As if anyone actively desires to be coerced into prostitution or indebted sexual servitude. Cis women are not spoken of in such a manner when it comes to prisons and assault. Rarely are the issues of trans prisoners, particularly imprisoned women, brought to the spotlight nor is the physical and sexual violence they are disproportionately likely to experience; if they are, they are usually belittled as evidenced in the previous article. Thankfully, trans women have mobilized since this case has occasioned trans-sensitive critiques of prisoners’ treatment. Janet Mock has used this as an opportunity to begin waging the battle for trans-sensitive healthcare in prisons. Katie Halper writes about the troublesome experiences Chelsea will likely undergo in terms of hormone therapy and violence. The trans* woman of color that stars in Orange is the New Black, Laverne Cox, plays Sophia Burset, portraying the complex yet immense repercussions of being taken off of hormone therapy after she displays what they consider to be suicidal tendencies. If nothing else, hopefully, Manning’s letter will better the living conditions of trans people in prison.
Most of these articles either do not consider that she should be placed into a women’s prison or, more damagingly, only conceive of that possibility if she were somehow able to undergo reassignment surgery, which, given its expense in both time and money, is a classist presumption (surgery can cost anywhere from $7,000 to $24,000.) My hope is that this case sets a precedent for the treatment of trans* people in military prisons and their access to healthcare.
Additionally, many of these issues ignore the fact that biological sex and gender identity exist within a non-binary spectrum. Sex and gender do not exist in any either/or format of “male”/”man” and “female”/”woman”–chromosomes, genitalia, hormones and other factors of sex rarely if ever all produce “all-male” or “all-female” people. Fluidity and ambiguity are part and parcel to all of our sexes and genders.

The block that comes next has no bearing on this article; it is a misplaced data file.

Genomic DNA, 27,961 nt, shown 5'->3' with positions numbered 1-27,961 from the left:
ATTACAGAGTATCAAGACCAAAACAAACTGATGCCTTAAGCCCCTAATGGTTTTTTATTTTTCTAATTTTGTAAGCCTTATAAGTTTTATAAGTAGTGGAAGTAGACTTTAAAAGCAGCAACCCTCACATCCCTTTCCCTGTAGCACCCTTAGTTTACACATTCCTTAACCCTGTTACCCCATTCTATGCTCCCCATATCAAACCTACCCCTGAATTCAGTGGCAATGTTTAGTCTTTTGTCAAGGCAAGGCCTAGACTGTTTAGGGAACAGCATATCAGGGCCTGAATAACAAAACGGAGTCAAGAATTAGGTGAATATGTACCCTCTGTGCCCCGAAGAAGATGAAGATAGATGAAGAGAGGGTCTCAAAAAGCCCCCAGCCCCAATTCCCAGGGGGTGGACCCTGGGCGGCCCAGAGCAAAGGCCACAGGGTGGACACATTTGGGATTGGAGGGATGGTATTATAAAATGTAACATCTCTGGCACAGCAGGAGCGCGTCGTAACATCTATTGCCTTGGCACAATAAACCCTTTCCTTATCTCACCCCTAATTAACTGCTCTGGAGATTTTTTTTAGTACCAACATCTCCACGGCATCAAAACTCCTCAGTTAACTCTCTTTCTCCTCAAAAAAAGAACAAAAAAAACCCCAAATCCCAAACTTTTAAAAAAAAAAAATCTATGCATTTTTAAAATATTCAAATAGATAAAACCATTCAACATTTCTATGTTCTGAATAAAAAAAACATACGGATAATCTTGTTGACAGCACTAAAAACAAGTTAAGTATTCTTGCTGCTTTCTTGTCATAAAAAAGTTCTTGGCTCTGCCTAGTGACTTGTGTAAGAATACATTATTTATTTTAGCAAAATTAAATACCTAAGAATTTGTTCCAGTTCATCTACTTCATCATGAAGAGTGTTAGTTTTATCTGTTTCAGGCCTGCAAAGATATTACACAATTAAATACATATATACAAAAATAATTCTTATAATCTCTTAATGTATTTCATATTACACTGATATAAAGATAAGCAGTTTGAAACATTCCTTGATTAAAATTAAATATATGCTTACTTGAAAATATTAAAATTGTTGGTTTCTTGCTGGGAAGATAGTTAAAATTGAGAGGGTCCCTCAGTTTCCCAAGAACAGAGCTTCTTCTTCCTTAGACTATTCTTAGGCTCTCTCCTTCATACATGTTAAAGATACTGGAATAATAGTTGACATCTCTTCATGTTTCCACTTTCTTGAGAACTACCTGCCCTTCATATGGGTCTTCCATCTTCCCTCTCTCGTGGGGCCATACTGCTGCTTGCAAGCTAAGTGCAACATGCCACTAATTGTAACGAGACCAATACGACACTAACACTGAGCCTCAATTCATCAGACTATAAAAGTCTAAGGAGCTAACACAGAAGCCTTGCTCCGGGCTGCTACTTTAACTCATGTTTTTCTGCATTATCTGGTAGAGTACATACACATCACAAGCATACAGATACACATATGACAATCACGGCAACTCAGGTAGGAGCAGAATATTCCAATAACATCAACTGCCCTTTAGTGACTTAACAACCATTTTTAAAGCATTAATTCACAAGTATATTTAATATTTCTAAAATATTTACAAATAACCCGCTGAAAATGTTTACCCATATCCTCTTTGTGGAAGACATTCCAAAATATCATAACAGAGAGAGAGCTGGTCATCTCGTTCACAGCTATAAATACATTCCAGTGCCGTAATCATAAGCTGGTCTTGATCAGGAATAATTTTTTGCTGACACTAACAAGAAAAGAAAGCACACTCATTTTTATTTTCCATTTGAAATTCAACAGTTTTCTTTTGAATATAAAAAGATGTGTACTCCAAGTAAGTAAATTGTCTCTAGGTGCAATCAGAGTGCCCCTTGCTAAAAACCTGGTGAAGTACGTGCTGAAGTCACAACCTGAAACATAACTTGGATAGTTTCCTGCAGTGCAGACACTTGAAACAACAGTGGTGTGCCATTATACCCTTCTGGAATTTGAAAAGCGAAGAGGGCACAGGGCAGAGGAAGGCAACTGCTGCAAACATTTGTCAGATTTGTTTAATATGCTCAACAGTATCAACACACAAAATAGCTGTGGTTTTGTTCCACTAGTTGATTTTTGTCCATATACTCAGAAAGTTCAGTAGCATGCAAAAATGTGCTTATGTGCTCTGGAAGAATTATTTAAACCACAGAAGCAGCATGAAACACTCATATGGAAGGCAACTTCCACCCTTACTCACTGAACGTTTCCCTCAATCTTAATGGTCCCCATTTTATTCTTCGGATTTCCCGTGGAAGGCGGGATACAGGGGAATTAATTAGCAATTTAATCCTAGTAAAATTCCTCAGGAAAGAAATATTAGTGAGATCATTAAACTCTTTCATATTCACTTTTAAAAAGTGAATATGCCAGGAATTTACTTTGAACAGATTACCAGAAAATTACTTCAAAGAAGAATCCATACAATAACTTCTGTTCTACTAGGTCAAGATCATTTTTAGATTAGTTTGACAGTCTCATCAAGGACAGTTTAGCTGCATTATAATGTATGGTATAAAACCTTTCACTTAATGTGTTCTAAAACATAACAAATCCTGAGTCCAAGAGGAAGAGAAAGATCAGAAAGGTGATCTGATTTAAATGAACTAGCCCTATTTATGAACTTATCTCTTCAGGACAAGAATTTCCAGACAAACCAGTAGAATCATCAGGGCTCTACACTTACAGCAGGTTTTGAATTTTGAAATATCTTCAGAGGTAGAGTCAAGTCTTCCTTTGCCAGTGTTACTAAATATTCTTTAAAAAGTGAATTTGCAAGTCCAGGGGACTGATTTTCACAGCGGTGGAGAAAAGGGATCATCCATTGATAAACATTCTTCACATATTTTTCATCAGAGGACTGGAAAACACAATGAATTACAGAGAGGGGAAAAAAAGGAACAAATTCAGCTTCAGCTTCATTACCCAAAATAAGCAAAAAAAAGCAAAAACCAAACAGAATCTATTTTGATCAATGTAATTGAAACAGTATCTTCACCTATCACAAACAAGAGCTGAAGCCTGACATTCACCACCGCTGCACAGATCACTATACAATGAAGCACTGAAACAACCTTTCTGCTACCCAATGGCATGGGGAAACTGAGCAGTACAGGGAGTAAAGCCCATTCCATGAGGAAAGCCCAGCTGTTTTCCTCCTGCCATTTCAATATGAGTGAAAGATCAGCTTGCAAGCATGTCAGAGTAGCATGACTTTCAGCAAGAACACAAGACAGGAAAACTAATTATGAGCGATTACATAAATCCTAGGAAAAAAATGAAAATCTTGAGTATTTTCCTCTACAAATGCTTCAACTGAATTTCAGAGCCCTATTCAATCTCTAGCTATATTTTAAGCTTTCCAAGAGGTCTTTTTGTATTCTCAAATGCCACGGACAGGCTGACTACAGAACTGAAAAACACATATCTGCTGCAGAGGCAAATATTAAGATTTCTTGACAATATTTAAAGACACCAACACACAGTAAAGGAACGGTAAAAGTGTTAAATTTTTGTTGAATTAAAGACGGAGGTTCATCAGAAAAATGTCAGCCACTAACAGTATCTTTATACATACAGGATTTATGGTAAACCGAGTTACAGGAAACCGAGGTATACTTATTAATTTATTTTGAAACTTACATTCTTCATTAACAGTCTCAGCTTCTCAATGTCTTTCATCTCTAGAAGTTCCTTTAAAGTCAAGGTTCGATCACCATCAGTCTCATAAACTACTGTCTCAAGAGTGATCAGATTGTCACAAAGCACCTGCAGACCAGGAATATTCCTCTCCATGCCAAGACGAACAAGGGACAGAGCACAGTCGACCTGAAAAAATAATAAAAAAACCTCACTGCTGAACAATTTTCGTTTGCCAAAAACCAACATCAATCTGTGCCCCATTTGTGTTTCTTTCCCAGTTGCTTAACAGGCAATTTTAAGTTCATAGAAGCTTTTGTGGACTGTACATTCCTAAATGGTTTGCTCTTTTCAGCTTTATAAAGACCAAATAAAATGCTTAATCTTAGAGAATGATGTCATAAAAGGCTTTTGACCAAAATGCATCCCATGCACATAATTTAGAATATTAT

Trans* people do not conform to the standards and norms for sex and gender. Since much of the debate on her trans* identity has been linked with the likelihood of her access to gender transition-oriented healthcare, much of it has propagated the notion that “authentic” trans* identities require surgical operation and medical transition, which goes against the existence of genderqueer and other gender nonconforming people and trans* people who do not desire surgery.
Recently, a wide variety of public figures have come out as trans*, perhaps in part due to its slow yet steady efforts towards acceptance or, at the very least, tolerance. Regardless, the backlash for this case indicates that transphobia, cis-sexism and trans-misogyny are all very alive and well in America. This country, like many others, still does not view trans* people as real, authentic, truthful, human. We still believe that trans* people’s bodies and identities are suited for public scrutiny. We believe, moreover, that we can somehow be the judges of the validity of our identities, instead of listening to us like you would any other human being. Trans* identity, here, has become the reason, the scapegoat, the third strike, for Manning’s lack of humanity.
More than ever, our feminisms need to be attuned to and inclusive of trans* and gender nonconforming people and the intense struggles they face simply because of who we are. We need to get past expanding the privileges of the most privileged, such as marriage equality legislation, and focus more attention on the most abjected communities in the world. We must begin the long battles of humanizing these communities, by listening to their voices and struggles, by representing them ethically, by giving them platforms to represent themselves, by fighting for legal protections for trans people, and by remembering that first and foremost that they, like we, are all human beings. “Who is Chelsea Manning” is a good way to start looking at who Chelsea is and to know the struggles she has overcome despite all of the adversity she has faced.
By Ragnar Jónsson, Co-Editor-in-Chief